There is no chance that federal lawmakers will take up tax reform before the first session of the 113th Congress ends. But that Capitol Hill reality hasn't stopped Senate Finance Committee Chairman Max Baucus, D-Mont., from sharing changes he thinks need to be made to our tax system.
Baucus has released a discussion draft of tax-change proposals he says would make tax filing safer, simpler and more efficient. The document addresses key tax problems faced not only by taxpayers but also by those who administer the tax laws.
The official draft prepared in legislative format is 64 pages long. Baucus' overview covers nine pages.
However, he did also issue a one-pager of his proposed changes. I'm presuming the shortest document contains what Baucus considers to be the most pressing tax issues.
So let's start with a topic covered there: tax-related identity theft.
Growing tax fraud problem
Many tax officials, including Acting Internal Revenue Service Commissioner Daniel Werfel, have acknowledged that tax fraud committed by crooks using stolen identities of legitimate taxpayers is a major problem.
Baucus notes in his proposal that a Treasury Inspector General for Tax Administration, or TIGTA, report found it takes the Internal Revenue Service an average of more than 400 days to resolve a tax identity-theft-fraud case.
The IRS has increased its efforts in processing and more closely examining suspected false returns and in criminal investigations of such crimes.
In response to TIGTA's latest examination, the IRS said it plans to expand antifraud measures this coming filing season. Note to readers: This means it probably will take longer for your legitimate return to be processed and any refund issued.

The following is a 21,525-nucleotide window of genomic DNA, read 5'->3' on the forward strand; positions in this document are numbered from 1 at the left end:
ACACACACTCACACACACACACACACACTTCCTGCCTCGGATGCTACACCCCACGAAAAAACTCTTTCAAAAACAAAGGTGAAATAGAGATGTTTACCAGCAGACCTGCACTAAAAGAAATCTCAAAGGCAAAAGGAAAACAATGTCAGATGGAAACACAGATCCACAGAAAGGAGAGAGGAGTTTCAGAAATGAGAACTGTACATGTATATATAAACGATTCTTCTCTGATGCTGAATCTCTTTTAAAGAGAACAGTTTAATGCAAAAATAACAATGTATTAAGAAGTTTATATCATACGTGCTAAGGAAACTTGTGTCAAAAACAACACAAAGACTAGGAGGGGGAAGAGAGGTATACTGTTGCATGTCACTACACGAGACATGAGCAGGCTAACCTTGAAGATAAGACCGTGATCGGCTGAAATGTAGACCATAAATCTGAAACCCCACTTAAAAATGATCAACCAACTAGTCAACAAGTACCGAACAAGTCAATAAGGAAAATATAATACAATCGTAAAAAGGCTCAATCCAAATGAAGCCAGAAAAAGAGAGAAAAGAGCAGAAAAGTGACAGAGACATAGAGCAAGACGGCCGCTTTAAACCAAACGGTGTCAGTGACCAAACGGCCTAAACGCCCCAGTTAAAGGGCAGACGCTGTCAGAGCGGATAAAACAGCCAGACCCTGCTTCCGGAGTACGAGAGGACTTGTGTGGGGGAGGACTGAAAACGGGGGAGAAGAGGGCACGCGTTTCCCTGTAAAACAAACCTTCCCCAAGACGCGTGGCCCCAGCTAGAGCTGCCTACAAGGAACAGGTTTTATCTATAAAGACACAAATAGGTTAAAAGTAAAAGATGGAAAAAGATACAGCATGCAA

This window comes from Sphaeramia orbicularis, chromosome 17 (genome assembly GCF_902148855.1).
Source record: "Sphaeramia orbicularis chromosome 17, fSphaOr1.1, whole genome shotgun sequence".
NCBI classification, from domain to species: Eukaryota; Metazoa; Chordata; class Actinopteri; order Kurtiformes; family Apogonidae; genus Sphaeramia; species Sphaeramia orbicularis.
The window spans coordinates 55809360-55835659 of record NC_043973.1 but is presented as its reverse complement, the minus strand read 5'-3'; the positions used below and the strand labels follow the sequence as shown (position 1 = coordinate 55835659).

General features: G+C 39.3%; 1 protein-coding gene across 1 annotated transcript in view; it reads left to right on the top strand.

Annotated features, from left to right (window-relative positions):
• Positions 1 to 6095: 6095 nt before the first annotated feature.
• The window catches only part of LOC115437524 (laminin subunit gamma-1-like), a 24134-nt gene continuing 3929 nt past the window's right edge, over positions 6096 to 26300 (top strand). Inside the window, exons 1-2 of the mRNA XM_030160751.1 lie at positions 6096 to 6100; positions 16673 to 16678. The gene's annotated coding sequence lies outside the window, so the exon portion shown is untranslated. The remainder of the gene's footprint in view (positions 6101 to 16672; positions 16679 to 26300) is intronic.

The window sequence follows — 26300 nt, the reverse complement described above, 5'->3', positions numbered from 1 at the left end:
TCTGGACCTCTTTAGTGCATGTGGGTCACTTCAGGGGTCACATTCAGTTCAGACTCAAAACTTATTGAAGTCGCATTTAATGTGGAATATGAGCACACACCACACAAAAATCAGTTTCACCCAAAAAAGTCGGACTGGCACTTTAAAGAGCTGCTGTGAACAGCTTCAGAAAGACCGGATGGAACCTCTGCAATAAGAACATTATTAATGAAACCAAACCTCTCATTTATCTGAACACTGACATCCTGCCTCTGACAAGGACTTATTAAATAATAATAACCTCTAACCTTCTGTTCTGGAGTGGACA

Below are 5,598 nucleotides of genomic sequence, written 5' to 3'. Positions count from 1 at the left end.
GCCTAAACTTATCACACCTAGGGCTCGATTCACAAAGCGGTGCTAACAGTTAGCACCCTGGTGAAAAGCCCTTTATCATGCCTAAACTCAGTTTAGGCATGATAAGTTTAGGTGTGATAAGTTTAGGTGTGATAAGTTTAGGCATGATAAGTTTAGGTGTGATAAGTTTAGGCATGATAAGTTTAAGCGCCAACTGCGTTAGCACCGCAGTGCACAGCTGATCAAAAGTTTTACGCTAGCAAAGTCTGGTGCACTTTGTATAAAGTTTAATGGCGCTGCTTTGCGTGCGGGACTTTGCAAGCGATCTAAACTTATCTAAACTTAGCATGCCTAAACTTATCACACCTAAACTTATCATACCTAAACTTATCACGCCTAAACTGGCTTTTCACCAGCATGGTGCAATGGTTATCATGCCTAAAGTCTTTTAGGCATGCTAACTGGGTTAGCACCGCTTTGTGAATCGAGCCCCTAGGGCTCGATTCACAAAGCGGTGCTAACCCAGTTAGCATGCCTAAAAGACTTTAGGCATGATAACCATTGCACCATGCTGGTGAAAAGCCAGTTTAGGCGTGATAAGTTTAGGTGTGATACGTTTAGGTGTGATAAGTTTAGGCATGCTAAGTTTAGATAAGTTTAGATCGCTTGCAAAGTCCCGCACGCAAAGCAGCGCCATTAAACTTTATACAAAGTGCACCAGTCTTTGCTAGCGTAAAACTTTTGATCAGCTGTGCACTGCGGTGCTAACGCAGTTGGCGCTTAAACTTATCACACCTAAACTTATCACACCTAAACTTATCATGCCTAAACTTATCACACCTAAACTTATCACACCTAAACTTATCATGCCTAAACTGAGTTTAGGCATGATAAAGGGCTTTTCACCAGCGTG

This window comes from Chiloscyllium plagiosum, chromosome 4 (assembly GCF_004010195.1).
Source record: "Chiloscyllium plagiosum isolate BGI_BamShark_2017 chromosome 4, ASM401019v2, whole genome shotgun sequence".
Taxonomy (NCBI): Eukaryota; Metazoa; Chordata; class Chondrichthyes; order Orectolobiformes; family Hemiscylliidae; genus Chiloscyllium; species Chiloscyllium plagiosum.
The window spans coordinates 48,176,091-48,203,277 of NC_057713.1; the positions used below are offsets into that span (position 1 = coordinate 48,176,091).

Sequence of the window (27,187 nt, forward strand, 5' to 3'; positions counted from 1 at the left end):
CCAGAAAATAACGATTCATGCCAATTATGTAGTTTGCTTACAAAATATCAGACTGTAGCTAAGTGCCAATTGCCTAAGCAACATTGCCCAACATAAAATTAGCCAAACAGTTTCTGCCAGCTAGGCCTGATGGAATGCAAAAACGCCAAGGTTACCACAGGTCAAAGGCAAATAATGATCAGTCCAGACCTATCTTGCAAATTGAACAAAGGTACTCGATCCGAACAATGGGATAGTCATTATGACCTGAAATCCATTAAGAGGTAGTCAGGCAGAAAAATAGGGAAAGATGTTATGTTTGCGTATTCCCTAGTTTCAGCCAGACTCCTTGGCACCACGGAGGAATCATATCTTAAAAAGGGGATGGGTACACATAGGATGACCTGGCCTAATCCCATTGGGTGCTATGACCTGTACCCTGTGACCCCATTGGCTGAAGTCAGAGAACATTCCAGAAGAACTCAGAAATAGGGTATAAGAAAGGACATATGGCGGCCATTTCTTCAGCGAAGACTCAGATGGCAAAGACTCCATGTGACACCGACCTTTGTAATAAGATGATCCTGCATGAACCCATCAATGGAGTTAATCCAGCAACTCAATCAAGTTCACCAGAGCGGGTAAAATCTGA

Baucus tax-fraud proposals
Baucus also wants to help in this effort and offered some suggestions:
- Stop including a taxpayer's full Social Security number on W-2 forms. Instead, the IRS could allow use of only a truncated Social Security number or other taxpayer identification number on such informational forms.
- Tighten access to the Social Security Administration's public death data, also known as the Death Master File. This should cut down on a common tax identity theft scheme in which a crook uses the tax ID information from recently deceased taxpayers to file fake refund-producing returns.
- Grant the IRS authority to use the Department of Health and Human Services' National Directory of New Hires to verify employment data. This should help the agency catch false income and taxes withheld amounts reported on fraudulent returns.
- Require the IRS to notify taxpayers if it determines that they are identity theft victims. The agency also would assign each victim a single point of contact to help speed up resolution of their tax ID-theft case. This should help get things straightened out for victimized taxpayers in less than the current 400 days average.
- Impose new criminal penalties for tax-related identity theft. Filing a tax return using another person's identity would be a felony subject to a fine of up to $250,000 as well as a prison term of up to five years. Even if tougher penalties don't deter crooks, knowing these criminals are doing more time is satisfying. Yes, my revenge mode kicks in when it comes to identity theft.
- All these proposals look to be pretty basic, common sensical and clear-cut ways to stop crooks from stealing taxpayer identities and money. Even if the rest of Baucus' tax reform recommendations don't get consideration from Congress, the identity-theft and tax-fraud sections should be pulled out and considered on their own.
Have you ever been the victim of identify-theft tax fraud?
Want the latest news on taxes, tax reform prospects, filing deadlines, political fights, Internal Revenue Service alerts and tax-saving tips? Subscribe to Bankrate's free Weekly Tax Tip newsletter.
- You also can follow me on Twitter: @taxtweet. Veteran contributing editor Kay Bell is the author of the book "The Truth About Paying Fewer Taxes" and co-author of the e-book "Future Millionaires' Guidebook."